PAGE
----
After this weeping, he is now ready for his mission.
On a spring morning, this mission would be entrusted to him by the risen
Jesus. The meeting would take place on the shores of the Lake of
Tiberias. It is the Evangelist John who refers to the dialogue that took
place in that circumstance between Jesus and Peter. One notes a very
significant play of words. In Greek the word "filÚo" expresses the love
of friendship, tender but not total, whereas the word "agapßo" means
love without reservations, total and unconditional.
Jesus asks Peter the first time: "Simon ů do you love me ('agapÔs-me')"
with this total and unconditional love (cf. John 21:15)? Before the
experience of the betrayal, the apostle would certainly have said: "I
love you ('agap˘-se') unconditionally." Now that he has known the bitter
sadness of infidelity, the tragedy of his own weakness, he says with
humility: "Lord, I love you ('fil˘-se')," that is, "I love you with my
poor human love." Christ insists: "Simon, do you love me with this total
love that I want?" And Peter repeats the answer of his humble human
love: "Kyrie, fil˘-se," "Lord, I love you as I know how to love."
The third time Jesus only says to Simon: "Fileţs-me?", "Do you love me?"
Simon understood that for Jesus his poor love, the only one he is
capable of, is enough, and yet he is saddened that the Lord had to say
it to him in this way. Therefore, he answered: "Lord, you know
everything; you know that I love you ('fil˘-se')."
It would seem that Jesus adapted himself to Peter, rather than Peter to
Jesus! It is precisely this divine adaptation that gives hope to the
disciple, who has known the suffering of infidelity. From here trust is
born that makes him able to follow to the end: "This he said to show by
what death he was to glorify God. And after this he said to him, 'Follow
me'" (John 21:19).
From that moment, Peter "followed" the Master with the precise awareness
of his own frailty; but this awareness did not discourage him. He knew
in fact that he could count on the presence of the Risen One beside him.
From the ingenuous enthusiasm of the initial adherence, passing through
the painful experience of denial and the tears of conversion, Peter came
to entrust himself to that Jesus who adapted himself to his poor
capacity to love. And he also shows us the way, despite all our
We know that Jesus adapts himself to our weakness. We follow him, with
our poor capacity to love and we know that Jesus is good and he accepts
us. It was a long journey for Peter that made him a trustworthy witness,
"rock" of the Church, being constantly open to the action of the Spirit
of Jesus. Peter would present himself as "witness of the sufferings of
Christ and participant of the glory that must manifest itself" (1 Peter
When he wrote these words he was already old, having reached the end of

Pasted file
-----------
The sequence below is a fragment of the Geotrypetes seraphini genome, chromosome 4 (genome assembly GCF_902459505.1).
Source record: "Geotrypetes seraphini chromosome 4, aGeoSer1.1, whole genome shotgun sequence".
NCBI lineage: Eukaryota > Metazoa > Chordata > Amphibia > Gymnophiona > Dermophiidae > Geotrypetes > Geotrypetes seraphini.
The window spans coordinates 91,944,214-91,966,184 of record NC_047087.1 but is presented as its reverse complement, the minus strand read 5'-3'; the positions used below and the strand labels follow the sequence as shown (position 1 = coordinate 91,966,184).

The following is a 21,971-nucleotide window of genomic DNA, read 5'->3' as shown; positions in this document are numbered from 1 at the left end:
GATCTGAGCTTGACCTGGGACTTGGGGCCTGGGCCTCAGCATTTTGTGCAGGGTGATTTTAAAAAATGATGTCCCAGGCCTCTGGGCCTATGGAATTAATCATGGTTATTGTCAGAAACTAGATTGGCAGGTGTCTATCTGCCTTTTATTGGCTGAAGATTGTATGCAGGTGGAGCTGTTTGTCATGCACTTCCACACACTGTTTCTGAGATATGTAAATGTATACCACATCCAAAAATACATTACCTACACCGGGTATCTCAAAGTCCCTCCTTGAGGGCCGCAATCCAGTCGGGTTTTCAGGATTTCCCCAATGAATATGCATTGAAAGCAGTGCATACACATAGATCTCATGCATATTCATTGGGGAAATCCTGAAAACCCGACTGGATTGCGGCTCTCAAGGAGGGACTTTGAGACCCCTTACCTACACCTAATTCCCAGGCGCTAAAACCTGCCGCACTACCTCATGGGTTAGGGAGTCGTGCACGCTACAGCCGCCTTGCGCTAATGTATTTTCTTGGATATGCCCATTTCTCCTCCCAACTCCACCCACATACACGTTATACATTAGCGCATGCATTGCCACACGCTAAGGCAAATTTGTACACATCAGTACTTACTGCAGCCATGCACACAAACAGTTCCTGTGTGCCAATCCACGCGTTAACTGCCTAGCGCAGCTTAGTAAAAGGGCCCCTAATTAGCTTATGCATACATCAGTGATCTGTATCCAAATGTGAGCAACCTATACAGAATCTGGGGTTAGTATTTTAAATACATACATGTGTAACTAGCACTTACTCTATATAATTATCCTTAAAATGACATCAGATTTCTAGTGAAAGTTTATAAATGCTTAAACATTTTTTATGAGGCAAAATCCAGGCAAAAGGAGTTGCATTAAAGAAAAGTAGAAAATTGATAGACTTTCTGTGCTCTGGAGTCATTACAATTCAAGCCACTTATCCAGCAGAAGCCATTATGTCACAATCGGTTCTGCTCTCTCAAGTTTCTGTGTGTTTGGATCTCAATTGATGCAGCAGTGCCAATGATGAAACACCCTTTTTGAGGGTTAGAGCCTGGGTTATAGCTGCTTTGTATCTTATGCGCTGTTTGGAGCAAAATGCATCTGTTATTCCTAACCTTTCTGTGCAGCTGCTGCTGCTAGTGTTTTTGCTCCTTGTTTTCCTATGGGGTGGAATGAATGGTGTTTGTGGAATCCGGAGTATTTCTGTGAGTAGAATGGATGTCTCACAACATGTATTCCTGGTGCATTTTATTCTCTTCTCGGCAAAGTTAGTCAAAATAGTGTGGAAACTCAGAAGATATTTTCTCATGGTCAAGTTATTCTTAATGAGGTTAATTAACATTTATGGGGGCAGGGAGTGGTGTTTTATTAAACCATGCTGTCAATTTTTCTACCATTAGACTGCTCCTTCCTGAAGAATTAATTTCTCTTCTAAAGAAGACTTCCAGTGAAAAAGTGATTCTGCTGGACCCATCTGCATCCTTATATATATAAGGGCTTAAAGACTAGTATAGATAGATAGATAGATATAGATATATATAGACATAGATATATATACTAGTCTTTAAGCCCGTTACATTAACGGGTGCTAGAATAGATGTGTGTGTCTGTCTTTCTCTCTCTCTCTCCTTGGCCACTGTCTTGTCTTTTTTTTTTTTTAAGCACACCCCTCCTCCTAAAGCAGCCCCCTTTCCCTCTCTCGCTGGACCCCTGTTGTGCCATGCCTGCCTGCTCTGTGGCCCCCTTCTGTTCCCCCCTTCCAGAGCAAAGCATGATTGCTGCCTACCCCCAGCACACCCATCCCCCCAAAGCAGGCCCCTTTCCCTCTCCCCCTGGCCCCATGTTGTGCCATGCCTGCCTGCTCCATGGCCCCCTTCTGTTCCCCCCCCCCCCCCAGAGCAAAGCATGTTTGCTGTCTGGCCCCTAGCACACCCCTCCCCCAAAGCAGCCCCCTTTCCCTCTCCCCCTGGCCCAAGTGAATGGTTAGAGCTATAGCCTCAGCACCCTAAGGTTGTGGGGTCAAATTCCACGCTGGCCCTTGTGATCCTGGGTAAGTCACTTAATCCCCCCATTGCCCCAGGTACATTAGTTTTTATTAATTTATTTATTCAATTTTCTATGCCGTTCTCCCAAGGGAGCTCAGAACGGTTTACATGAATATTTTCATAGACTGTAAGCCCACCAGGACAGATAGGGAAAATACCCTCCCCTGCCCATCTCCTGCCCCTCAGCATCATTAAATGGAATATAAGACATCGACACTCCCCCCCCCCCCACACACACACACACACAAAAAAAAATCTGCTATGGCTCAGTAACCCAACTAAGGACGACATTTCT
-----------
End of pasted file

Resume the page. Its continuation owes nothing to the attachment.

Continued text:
his life, which he would seal with martyrdom. He was now able to
describe the true joy and to indicate where the latter can be attained:
The source is Christ believed and loved with our weak but sincere faith,
notwithstanding our frailty. That is why he would write the Christians
of his community, and he says it also to us: "Without having seen him
you love him; though you do not now see him you believe in him and
rejoice with unutterable and exalted joy. As the outcome of your faith
you obtain the salvation of your souls" (1 Peter 1:8-9).
[Translation by ZENIT]
[At the end of the audience, the Holy Father read the following summary
Today, I wish to focus again on the Apostle Peter. Christ's teachings,
like all his behavior, were difficult to accept. Many withdrew and went
their separate ways. Yet, when Jesus questioned the Twelve, "Do you also
wish to go away?", Simon Peter answered, "Lord, to whom shall we go? You
have the words of eternal life; and we believe ů that you are the Only
One of God."
In this way, Peter initiates the Church's Christological confession of
faith. Though incomplete, his faith was nevertheless authentic and open
-- not a faith in something, but in someone; in Christ. Peter was not,
however, free of human weakness, and in time he too betrays the Master.
The school of faith, then, is not a triumphal march but a journey marked
daily by suffering and love, trials and faithfulness. Peter knew the
humiliation of denial, and for this he wept bitterly. But having learned
his own nothingness, he was then ready for his mission.
That mission, made possible by our Lord's acceptance of Peter's fragile
love and launched with the words "Follow me," is marked with hope:
Notwithstanding his infidelity, Peter knows the Risen Lord is at his
side. His long journey in faith, constantly open to the Spirit of Jesus,
renders him a credible witness -- one who knows the true joy that lies
in Christ, the way of salvation!
[The Pope then greeted pilgrims in several languages. In English, he
I welcome all the English-speaking pilgrims present today, including the
many university students. May your Easter pilgrimage be a time of deep
spiritual renewal. Upon you and your families I invoke an abundance of
God's blessings of peace and joy!